Foreign investors scared off by Turkey’s measures to buoy lira - Reuters

The Turkish government’s response to a currency crisis that knocked nearly 30 percent off the lira’s value against the dollar in 2018 has driven foreign investment away from the country, endangering its recovery plans, Reuters said in an analysis published Wednesday.

Concerns about Turkey’s tense relations with the United States and the politicisation of its central bank sparked a run in August 2018, when U.S. President Donald Trump targeted Turkey with sanctions over its imprisonment of an American pastor.

Turkish President Recep Tayyip Erdoğan and his Justice and Development Party (AKP) government since then have taken drastic measures to protect the lira, and some of these are driving away foreign investment, Reuters said.

These measures included directing its banks to withhold liquidity from the London swap market as the lira resumed its slide in March 2019, sending rates skyrocketing to 1,200 percent.

The move curbed the lira selloff, but sources told Reuters it had also left big European and U.S. banks scrambling to cover positions and sell off Turkish bonds.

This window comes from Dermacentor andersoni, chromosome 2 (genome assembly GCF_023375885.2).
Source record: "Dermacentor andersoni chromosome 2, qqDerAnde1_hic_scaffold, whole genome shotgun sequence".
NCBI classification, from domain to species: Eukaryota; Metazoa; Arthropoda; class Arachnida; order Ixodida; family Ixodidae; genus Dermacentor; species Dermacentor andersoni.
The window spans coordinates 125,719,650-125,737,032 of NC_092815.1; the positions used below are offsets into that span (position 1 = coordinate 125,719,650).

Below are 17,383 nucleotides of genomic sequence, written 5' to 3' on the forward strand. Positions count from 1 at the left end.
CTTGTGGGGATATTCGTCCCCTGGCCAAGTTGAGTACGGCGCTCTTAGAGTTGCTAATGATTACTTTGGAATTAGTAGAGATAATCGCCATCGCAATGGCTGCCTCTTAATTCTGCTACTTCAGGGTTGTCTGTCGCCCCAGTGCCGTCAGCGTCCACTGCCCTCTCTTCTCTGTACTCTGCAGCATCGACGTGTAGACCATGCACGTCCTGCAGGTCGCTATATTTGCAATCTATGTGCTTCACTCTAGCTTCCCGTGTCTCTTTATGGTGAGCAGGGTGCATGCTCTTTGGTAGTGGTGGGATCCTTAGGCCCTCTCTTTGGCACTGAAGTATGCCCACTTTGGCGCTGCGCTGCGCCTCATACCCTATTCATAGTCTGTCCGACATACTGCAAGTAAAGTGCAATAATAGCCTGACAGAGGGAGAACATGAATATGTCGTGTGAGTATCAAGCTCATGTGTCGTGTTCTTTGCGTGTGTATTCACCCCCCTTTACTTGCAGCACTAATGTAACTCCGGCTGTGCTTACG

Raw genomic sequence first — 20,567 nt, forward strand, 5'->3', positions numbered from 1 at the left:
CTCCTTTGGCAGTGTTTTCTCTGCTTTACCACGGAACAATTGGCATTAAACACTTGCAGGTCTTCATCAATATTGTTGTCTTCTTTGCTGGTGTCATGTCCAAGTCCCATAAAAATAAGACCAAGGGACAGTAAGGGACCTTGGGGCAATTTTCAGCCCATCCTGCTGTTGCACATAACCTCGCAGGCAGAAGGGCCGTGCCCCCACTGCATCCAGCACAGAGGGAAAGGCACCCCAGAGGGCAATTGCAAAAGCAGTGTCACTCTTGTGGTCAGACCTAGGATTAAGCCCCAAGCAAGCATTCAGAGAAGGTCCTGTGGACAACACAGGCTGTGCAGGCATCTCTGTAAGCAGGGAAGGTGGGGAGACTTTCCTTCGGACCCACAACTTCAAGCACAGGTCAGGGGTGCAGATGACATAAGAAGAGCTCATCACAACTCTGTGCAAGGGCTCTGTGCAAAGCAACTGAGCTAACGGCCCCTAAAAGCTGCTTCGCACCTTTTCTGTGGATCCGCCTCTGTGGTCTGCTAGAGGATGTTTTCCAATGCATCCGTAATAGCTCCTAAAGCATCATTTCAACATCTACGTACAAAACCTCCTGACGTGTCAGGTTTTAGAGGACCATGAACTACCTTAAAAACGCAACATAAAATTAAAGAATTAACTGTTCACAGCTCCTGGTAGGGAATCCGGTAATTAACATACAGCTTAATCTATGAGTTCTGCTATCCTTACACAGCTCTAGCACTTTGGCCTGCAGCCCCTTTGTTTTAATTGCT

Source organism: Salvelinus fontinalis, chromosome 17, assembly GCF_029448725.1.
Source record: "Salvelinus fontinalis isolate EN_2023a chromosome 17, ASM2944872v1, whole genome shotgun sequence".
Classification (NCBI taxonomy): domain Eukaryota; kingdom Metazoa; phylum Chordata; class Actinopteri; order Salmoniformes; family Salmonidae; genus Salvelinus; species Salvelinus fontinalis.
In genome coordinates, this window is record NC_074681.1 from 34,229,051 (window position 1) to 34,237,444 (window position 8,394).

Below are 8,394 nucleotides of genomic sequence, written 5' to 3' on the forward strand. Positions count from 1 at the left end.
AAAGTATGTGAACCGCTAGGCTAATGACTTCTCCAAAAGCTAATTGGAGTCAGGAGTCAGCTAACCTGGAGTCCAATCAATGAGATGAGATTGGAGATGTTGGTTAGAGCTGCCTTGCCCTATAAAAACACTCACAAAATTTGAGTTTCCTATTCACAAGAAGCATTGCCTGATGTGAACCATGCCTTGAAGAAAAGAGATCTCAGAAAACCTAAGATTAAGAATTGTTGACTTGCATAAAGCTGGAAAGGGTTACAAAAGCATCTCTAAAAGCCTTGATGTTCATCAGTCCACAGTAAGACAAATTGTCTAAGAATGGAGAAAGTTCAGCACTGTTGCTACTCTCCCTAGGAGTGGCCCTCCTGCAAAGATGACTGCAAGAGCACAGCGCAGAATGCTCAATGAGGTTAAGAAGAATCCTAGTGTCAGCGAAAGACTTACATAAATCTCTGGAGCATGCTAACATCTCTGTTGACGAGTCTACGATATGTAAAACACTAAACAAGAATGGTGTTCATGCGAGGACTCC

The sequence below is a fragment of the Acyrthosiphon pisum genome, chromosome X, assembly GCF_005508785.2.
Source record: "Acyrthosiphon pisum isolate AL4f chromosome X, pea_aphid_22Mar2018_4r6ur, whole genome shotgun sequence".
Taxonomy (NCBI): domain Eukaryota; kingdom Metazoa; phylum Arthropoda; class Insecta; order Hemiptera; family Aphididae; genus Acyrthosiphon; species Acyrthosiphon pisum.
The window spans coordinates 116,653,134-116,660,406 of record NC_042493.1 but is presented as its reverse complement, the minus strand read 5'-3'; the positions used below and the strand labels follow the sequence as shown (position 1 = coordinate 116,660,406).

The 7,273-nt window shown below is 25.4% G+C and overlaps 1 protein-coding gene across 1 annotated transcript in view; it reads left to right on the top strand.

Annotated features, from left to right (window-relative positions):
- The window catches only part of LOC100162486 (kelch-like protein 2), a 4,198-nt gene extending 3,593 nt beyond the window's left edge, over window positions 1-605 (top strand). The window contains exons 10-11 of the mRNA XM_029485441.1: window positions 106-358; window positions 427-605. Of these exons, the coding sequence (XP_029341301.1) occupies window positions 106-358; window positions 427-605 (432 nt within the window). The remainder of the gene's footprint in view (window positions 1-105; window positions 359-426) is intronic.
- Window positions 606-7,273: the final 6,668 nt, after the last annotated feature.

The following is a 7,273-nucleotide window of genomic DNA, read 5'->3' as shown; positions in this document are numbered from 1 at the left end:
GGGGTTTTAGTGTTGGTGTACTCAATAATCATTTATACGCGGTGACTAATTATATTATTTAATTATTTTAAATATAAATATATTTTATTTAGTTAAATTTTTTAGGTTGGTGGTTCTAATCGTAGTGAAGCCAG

The swap market move was one of dozens of new regulations designed to preserve the lira, and overseas investors are steering clear of Turkish bonds despite a strong rally last year, Reuters said.

Meanwhile, HSBC is considering selling its Turkish bank and Citigroup, one of the top foreign banks in the country, transferred two traders to London from Istanbul because of the uncertainty, said Reuters.

Another government initiative to boost lending by cutting the amount of interest Turkish savers received from current accounts prompted many to save instead in foreign currencies, according to bankers and central bank data.

State banks now employ a 24-hour “national team” tasked with responding to lira weakness by buying central bank foreign currency reserves and re-depositing as lira, officials and bankers told Reuters.

Despite these drastic measures, the lira slid a further 11 percent against the dollar last year.

Reuters quoted Uğraş Ülkü, a former Turkish Treasury researcher who now heads the Institute of International Finance’s regional Emerging Markets research, as saying that “tighter control on financial markets, risks including U.S. sanctions and Turkish borrowers’ inability to access foreign funding” mean the country may miss out on foreign cash.